UPDATE: The Australian Space Agency has announced the mysterious object is a large piece of space debris from an Indian launch. The cylinder is from a Polar Satellite Launch Vehicle (PSLV), a medium-lift launch vehicle operated by the Indian Space Research Organisation.
ORIGINAL STORY: Everyone loves a good mystery, so when a huge, unidentified metal object washed up on a Western Australian beach, locals and internet sleuths alike couldn’t contain their curiosity.
Residents near Green Head beach reported the massive copper-coloured cylinder to police on Sunday. The object, which is still on the beach, was discovered visibly damaged and appears to be partially covered by barnacles.
According to the BBC, the object is roughly 2.5 metres wide and over 2.5 metres long.
Western Australian police initially asked locals to keep their distance from the object in case it was hazardous. On Monday evening, authorities said a chemical analysis of the cylinder “determined the object is safe and there is no current risk to the community.”
The investigation into the cylinder’s origin is ongoing, though police have said the object is likely not from a commercial aircraft.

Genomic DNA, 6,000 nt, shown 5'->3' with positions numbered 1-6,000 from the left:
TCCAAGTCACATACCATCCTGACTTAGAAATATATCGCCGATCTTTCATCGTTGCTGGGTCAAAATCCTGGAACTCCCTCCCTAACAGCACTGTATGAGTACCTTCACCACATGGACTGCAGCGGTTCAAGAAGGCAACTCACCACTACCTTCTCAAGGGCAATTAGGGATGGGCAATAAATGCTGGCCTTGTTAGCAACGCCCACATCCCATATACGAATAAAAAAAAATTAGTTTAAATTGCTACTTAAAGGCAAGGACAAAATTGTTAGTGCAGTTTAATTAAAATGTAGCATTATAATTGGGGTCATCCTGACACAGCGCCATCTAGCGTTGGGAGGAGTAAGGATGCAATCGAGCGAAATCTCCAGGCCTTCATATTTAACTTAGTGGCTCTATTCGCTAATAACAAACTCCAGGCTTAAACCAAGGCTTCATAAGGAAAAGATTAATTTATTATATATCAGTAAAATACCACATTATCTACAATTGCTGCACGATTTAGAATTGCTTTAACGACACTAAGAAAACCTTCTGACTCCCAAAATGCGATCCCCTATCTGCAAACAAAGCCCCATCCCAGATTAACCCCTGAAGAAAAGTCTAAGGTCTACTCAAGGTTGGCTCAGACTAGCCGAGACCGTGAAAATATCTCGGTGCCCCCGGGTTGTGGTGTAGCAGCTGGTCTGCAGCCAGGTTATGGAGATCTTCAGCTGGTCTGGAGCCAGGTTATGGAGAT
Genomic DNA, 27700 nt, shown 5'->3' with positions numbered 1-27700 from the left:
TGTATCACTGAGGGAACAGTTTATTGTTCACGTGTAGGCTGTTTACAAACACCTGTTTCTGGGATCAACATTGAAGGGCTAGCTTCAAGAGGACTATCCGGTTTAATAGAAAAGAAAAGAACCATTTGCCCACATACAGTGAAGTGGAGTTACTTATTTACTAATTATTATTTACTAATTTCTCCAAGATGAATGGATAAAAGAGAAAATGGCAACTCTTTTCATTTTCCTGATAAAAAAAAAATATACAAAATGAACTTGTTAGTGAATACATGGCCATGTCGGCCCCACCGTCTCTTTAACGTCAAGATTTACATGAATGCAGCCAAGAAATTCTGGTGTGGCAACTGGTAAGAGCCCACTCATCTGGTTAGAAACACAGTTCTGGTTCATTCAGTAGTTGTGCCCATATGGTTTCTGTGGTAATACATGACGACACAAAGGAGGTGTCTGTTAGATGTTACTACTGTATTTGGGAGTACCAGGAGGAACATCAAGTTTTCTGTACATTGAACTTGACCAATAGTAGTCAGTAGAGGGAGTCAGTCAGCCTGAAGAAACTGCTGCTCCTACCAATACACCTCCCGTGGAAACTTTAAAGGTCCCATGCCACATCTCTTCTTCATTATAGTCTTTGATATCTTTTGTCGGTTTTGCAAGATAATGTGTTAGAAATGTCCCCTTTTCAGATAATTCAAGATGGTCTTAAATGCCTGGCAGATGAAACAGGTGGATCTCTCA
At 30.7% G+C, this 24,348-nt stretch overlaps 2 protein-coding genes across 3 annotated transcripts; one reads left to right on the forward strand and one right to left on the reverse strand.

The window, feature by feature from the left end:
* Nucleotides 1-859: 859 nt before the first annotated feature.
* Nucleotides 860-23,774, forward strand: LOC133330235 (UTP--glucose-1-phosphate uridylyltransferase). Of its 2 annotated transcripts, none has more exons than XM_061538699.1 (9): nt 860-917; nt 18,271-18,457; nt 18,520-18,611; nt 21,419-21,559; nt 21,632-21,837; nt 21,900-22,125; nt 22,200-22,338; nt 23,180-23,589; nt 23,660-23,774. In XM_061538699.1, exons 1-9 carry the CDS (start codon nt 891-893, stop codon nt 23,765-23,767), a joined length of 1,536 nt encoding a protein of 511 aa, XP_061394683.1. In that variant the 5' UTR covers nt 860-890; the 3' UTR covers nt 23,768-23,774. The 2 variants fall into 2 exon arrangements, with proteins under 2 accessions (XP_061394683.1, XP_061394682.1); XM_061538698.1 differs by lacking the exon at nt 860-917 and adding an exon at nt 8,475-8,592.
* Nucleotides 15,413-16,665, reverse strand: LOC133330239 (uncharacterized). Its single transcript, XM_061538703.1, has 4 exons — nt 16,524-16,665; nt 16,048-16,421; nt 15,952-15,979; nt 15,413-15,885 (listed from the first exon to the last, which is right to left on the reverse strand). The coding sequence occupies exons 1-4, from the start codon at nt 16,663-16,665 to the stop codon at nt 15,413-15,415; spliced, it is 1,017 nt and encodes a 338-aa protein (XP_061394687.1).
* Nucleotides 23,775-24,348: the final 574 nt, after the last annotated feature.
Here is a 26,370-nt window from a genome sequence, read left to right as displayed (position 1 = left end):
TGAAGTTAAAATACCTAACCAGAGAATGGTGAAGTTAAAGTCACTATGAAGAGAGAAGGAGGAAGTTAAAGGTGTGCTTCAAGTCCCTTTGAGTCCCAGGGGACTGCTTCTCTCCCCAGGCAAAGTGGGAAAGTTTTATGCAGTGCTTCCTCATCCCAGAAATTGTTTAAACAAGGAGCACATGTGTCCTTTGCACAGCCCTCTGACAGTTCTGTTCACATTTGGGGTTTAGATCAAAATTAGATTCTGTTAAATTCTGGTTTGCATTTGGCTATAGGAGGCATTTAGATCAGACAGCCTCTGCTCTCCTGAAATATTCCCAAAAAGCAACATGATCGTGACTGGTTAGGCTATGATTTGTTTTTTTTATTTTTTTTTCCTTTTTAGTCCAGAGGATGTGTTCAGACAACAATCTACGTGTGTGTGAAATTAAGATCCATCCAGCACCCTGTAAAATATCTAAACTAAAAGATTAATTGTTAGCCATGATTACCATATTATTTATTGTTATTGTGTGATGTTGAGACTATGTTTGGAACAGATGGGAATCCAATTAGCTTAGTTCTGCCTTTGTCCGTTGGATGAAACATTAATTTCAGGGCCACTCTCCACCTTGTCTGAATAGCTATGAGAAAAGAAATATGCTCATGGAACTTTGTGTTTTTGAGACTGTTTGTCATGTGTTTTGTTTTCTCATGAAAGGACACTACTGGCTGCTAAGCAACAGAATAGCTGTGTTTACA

The Australian Space Agency said the object “could be from a foreign space launch vehicle,” as many eagle-eyed internet sleuths had already hypothesized.
Aviation expert Geoffrey Thomas told the BBC the cylinder is possibly a detached portion of an Indian space rocket launched in the last 12 months. Thomas suggested the object may be a fuel tank. Many on social media have made the same suggestion, proposing the cylinder is likely space junk from India’s Polar Satellite Launch Vehicle (PSLV), which successfully launched in April.
If the object is indeed a fuel tank, Alice Gorman, a leading space archaeologist, told The Guardian the cylinder would have once held toxic materials used in rocket fuel. She hypothesized the cylinder is from some point within the last decade and would be now filled with dirt and sand. Still, she encouraged beachgoers to keep their distance.
Some residents were seen crowding the object and building sandcastles around it when it was first discovered on Sunday, the Australian Broadcasting Corporation reported.
The state broadcaster interviewed a local resident who said another woman first spotted the cylinder at the water’s edge. The unidentified woman reportedly pulled the object from the water using a vehicle with four-wheel drive.
Officials have urged people “to refrain from drawing conclusions” about the object while state and federal authorities continue to gather information.
Western Australian police have since established a guard rotation to protect the cylinder and keep curious onlookers at bay while their investigation continues. Authorities said the cylinder would be removed from the beach once it is identified.
If the object is space debris, the UN’s Outer Space Treaty would require the cylinder to be returned to its country of origin.